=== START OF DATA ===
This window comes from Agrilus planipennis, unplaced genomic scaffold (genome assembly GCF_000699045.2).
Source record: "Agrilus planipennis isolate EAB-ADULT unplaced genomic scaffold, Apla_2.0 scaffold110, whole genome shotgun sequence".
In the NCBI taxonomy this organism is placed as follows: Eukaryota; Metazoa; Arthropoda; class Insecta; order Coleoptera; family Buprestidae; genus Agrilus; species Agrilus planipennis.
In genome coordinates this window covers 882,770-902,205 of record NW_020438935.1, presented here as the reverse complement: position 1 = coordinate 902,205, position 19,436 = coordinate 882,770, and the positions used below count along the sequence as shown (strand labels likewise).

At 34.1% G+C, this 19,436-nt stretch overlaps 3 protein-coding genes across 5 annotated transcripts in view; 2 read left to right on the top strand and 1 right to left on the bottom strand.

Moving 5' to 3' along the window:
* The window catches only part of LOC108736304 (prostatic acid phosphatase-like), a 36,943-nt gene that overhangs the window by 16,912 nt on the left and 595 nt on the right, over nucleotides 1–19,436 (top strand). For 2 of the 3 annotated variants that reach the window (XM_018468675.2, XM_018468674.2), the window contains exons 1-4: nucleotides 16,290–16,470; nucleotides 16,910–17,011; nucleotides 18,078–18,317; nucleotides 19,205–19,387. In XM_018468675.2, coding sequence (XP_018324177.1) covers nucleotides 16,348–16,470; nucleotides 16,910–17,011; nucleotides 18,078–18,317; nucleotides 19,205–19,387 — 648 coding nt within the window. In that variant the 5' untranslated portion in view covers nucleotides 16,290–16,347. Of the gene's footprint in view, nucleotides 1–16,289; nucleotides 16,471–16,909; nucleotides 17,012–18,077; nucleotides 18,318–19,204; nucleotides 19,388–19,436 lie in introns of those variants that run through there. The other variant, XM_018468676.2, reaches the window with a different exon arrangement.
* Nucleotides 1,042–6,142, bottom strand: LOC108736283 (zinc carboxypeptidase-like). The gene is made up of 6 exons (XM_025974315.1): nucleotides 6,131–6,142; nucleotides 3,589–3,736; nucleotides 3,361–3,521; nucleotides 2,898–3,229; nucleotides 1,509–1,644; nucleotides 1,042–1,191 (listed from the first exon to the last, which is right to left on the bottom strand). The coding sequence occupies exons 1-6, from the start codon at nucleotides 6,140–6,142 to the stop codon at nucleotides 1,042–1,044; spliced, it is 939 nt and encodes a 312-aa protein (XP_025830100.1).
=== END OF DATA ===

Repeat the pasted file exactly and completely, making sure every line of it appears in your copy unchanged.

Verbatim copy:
This window comes from Agrilus planipennis, unplaced genomic scaffold (genome assembly GCF_000699045.2).
Source record: "Agrilus planipennis isolate EAB-ADULT unplaced genomic scaffold, Apla_2.0 scaffold110, whole genome shotgun sequence".
In the NCBI taxonomy this organism is placed as follows: Eukaryota; Metazoa; Arthropoda; class Insecta; order Coleoptera; family Buprestidae; genus Agrilus; species Agrilus planipennis.
In genome coordinates this window covers 882,770-902,205 of record NW_020438935.1, presented here as the reverse complement: position 1 = coordinate 902,205, position 19,436 = coordinate 882,770, and the positions used below count along the sequence as shown (strand labels likewise).

At 34.1% G+C, this 19,436-nt stretch overlaps 3 protein-coding genes across 5 annotated transcripts in view; 2 read left to right on the top strand and 1 right to left on the bottom strand.

Moving 5' to 3' along the window:
* The window catches only part of LOC108736304 (prostatic acid phosphatase-like), a 36,943-nt gene that overhangs the window by 16,912 nt on the left and 595 nt on the right, over nucleotides 1–19,436 (top strand). For 2 of the 3 annotated variants that reach the window (XM_018468675.2, XM_018468674.2), the window contains exons 1-4: nucleotides 16,290–16,470; nucleotides 16,910–17,011; nucleotides 18,078–18,317; nucleotides 19,205–19,387. In XM_018468675.2, coding sequence (XP_018324177.1) covers nucleotides 16,348–16,470; nucleotides 16,910–17,011; nucleotides 18,078–18,317; nucleotides 19,205–19,387 — 648 coding nt within the window. In that variant the 5' untranslated portion in view covers nucleotides 16,290–16,347. Of the gene's footprint in view, nucleotides 1–16,289; nucleotides 16,471–16,909; nucleotides 17,012–18,077; nucleotides 18,318–19,204; nucleotides 19,388–19,436 lie in introns of those variants that run through there. The other variant, XM_018468676.2, reaches the window with a different exon arrangement.
* Nucleotides 1,042–6,142, bottom strand: LOC108736283 (zinc carboxypeptidase-like). The gene is made up of 6 exons (XM_025974315.1): nucleotides 6,131–6,142; nucleotides 3,589–3,736; nucleotides 3,361–3,521; nucleotides 2,898–3,229; nucleotides 1,509–1,644; nucleotides 1,042–1,191 (listed from the first exon to the last, which is right to left on the bottom strand). The coding sequence occupies exons 1-6, from the start codon at nucleotides 6,140–6,142 to the stop codon at nucleotides 1,042–1,044; spliced, it is 939 nt and encodes a 312-aa protein (XP_025830100.1).